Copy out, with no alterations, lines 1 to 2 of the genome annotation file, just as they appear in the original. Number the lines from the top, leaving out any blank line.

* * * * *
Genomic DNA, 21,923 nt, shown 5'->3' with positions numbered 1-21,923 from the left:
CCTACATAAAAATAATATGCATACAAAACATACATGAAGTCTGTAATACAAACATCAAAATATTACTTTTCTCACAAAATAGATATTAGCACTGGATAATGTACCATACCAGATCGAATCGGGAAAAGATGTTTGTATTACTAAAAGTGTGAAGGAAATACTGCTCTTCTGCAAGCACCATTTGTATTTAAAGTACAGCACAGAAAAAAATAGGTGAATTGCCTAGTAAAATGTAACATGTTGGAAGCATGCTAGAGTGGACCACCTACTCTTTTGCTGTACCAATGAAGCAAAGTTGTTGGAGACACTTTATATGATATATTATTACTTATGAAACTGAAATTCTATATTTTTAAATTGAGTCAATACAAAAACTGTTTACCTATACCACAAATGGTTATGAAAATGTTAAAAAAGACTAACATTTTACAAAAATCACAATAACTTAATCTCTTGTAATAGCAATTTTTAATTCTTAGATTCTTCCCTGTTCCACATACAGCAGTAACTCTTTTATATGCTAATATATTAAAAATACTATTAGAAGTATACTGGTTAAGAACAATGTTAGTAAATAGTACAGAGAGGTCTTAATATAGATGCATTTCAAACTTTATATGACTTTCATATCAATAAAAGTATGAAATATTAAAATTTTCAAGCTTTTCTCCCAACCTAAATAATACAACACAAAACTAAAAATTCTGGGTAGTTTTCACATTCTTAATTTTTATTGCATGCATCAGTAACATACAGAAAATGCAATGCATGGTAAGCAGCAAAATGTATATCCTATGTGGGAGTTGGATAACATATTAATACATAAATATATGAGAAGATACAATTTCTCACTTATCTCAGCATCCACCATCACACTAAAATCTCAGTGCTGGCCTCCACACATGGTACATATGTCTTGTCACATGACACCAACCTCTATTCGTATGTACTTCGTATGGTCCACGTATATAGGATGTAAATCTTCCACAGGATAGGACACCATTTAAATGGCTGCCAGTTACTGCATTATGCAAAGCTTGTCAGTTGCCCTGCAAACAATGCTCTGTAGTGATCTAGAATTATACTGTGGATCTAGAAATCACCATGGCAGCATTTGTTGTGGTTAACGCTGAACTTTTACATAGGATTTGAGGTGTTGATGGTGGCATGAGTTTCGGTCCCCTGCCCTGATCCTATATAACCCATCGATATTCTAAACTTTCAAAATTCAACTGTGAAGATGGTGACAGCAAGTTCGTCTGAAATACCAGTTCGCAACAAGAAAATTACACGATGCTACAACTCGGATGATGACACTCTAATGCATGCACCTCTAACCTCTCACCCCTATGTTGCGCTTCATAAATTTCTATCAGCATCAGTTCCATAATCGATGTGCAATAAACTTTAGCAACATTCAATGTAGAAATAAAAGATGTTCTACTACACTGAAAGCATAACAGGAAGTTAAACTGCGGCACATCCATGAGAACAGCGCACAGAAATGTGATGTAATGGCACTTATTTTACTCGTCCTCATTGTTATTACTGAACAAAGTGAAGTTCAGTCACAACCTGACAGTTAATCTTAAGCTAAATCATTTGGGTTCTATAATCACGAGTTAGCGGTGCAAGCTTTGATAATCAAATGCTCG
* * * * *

Genomic DNA, 21,923 nt, shown 5'->3' with positions numbered 1-21,923 from the left:
CCTACATAAAAATAATATGCATACAAAACATACATGAAGTCTGTAATACAAACATCAAAATATTACTTTTCTCACAAAATAGATATTAGCACTGGATAATGTACCATACCAGATCGAATCGGGAAAAGATGTTTGTATTACTAAAAGTGTGAAGGAAATACTGCTCTTCTGCAAGCACCATTTGTATTTAAAGTACAGCACAGAAAAAAATAGGTGAATTGCCTAGTAAAATGTAACATGTTGGAAGCATGCTAGAGTGGACCACCTACTCTTTTGCTGTACCAATGAAGCAAAGTTGTTGGAGACACTTTATATGATATATTATTACTTATGAAACTGAAATTCTATATTTTTAAATTGAGTCAATACAAAAACTGTTTACCTATACCACAAATGGTTATGAAAATGTTAAAAAAGACTAACATTTTACAAAAATCACAATAACTTAATCTCTTGTAATAGCAATTTTTAATTCTTAGATTCTTCCCTGTTCCACATACAGCAGTAACTCTTTTATATGCTAATATATTAAAAATACTATTAGAAGTATACTGGTTAAGAACAATGTTAGTAAATAGTACAGAGAGGTCTTAATATAGATGCATTTCAAACTTTATATGACTTTCATATCAATAAAAGTATGAAATATTAAAATTTTCAAGCTTTTCTCCCAACCTAAATAATACAACACAAAACTAAAAATTCTGGGTAGTTTTCACATTCTTAATTTTTATTGCATGCATCAGTAACATACAGAAAATGCAATGCATGGTAAGCAGCAAAATGTATATCCTATGTGGGAGTTGGATAACATATTAATACATAAATATATGAGAAGATACAATTTCTCACTTATCTCAGCATCCACCATCACACTAAAATCTCAGTGCTGGCCTCCACACATGGTACATATGTCTTGTCACATGACACCAACCTCTATTCGTATGTACTTCGTATGGTCCACGTATATAGGATGTAAATCTTCCACAGGATAGGACACCATTTAAATGGCTGCCAGTTACTGCATTATGCAAAGCTTGTCAGTTGCCCTGCAAACAATGCTCTGTAGTGATCTAGAATTATACTGTGGATCTAGAAATCACCATGGCAGCATTTGTTGTGGTTAACGCTGAACTTTTACATAGGATTTGAGGTGTTGATGGTGGCATGAGTTTCGGTCCCCTGCCCTGATCCTATATAACCCATCGATATTCTAAACTTTCAAAATTCAACTGTGAAGATGGTGACAGCAAGTTCGTCTGAAATACCAGTTCGCAACAAGAAAATTACACGATGCTACAACTCGGATGATGACACTCTAATGCATGCACCTCTAACCTCTCACCCCTATGTTGCGCTTCATAAATTTCTATCAGCATCAGTTCCATAATCGATGTGCAATAAACTTTAGCAACATTCAATGTAGAAATAAAAGATGTTCTACTACACTGAAAGCATAACAGGAAGTTAAACTGCGGCACATCCATGAGAACAGCGCACAGAAATGTGATGTAATGGCACTTATTTTACTCGTCCTCATTGTTATTACTGAACAAAGTGAAGTTCAGTCACAACCTGACAGTTAATCTTAAGCTAAATCATTTGGGTTCTATAATCACGAGTTAGCGGTGCAAGCTTTGATAATCAAATGCTCG